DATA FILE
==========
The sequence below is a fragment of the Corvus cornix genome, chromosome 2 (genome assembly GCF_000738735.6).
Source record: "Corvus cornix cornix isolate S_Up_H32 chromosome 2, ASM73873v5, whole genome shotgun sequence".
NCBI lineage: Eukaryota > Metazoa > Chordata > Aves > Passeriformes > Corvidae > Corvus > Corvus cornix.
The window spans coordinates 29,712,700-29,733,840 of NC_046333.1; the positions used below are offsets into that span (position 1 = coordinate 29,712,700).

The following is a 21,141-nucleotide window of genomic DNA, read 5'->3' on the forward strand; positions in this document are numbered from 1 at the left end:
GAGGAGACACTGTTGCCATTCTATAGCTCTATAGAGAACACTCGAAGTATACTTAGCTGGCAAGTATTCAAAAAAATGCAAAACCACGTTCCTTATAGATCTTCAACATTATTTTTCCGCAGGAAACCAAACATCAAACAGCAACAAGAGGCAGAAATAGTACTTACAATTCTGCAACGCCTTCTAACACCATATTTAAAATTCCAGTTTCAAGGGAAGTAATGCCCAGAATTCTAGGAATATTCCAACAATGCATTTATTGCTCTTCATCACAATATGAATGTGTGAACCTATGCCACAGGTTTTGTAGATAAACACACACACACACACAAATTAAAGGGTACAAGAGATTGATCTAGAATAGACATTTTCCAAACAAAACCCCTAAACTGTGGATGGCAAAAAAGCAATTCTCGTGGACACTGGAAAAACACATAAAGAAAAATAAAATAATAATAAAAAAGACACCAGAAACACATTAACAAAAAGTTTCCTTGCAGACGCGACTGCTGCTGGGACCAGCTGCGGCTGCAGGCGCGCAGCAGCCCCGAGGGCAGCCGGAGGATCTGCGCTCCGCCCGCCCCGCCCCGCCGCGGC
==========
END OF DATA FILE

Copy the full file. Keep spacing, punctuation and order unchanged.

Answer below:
The sequence below is a fragment of the Corvus cornix genome, chromosome 2 (genome assembly GCF_000738735.6).
Source record: "Corvus cornix cornix isolate S_Up_H32 chromosome 2, ASM73873v5, whole genome shotgun sequence".
NCBI lineage: Eukaryota > Metazoa > Chordata > Aves > Passeriformes > Corvidae > Corvus > Corvus cornix.
The window spans coordinates 29,712,700-29,733,840 of NC_046333.1; the positions used below are offsets into that span (position 1 = coordinate 29,712,700).

The following is a 21,141-nucleotide window of genomic DNA, read 5'->3' on the forward strand; positions in this document are numbered from 1 at the left end:
GAGGAGACACTGTTGCCATTCTATAGCTCTATAGAGAACACTCGAAGTATACTTAGCTGGCAAGTATTCAAAAAAATGCAAAACCACGTTCCTTATAGATCTTCAACATTATTTTTCCGCAGGAAACCAAACATCAAACAGCAACAAGAGGCAGAAATAGTACTTACAATTCTGCAACGCCTTCTAACACCATATTTAAAATTCCAGTTTCAAGGGAAGTAATGCCCAGAATTCTAGGAATATTCCAACAATGCATTTATTGCTCTTCATCACAATATGAATGTGTGAACCTATGCCACAGGTTTTGTAGATAAACACACACACACACACAAATTAAAGGGTACAAGAGATTGATCTAGAATAGACATTTTCCAAACAAAACCCCTAAACTGTGGATGGCAAAAAAGCAATTCTCGTGGACACTGGAAAAACACATAAAGAAAAATAAAATAATAATAAAAAAGACACCAGAAACACATTAACAAAAAGTTTCCTTGCAGACGCGACTGCTGCTGGGACCAGCTGCGGCTGCAGGCGCGCAGCAGCCCCGAGGGCAGCCGGAGGATCTGCGCTCCGCCCGCCCCGCCCCGCCGCGGC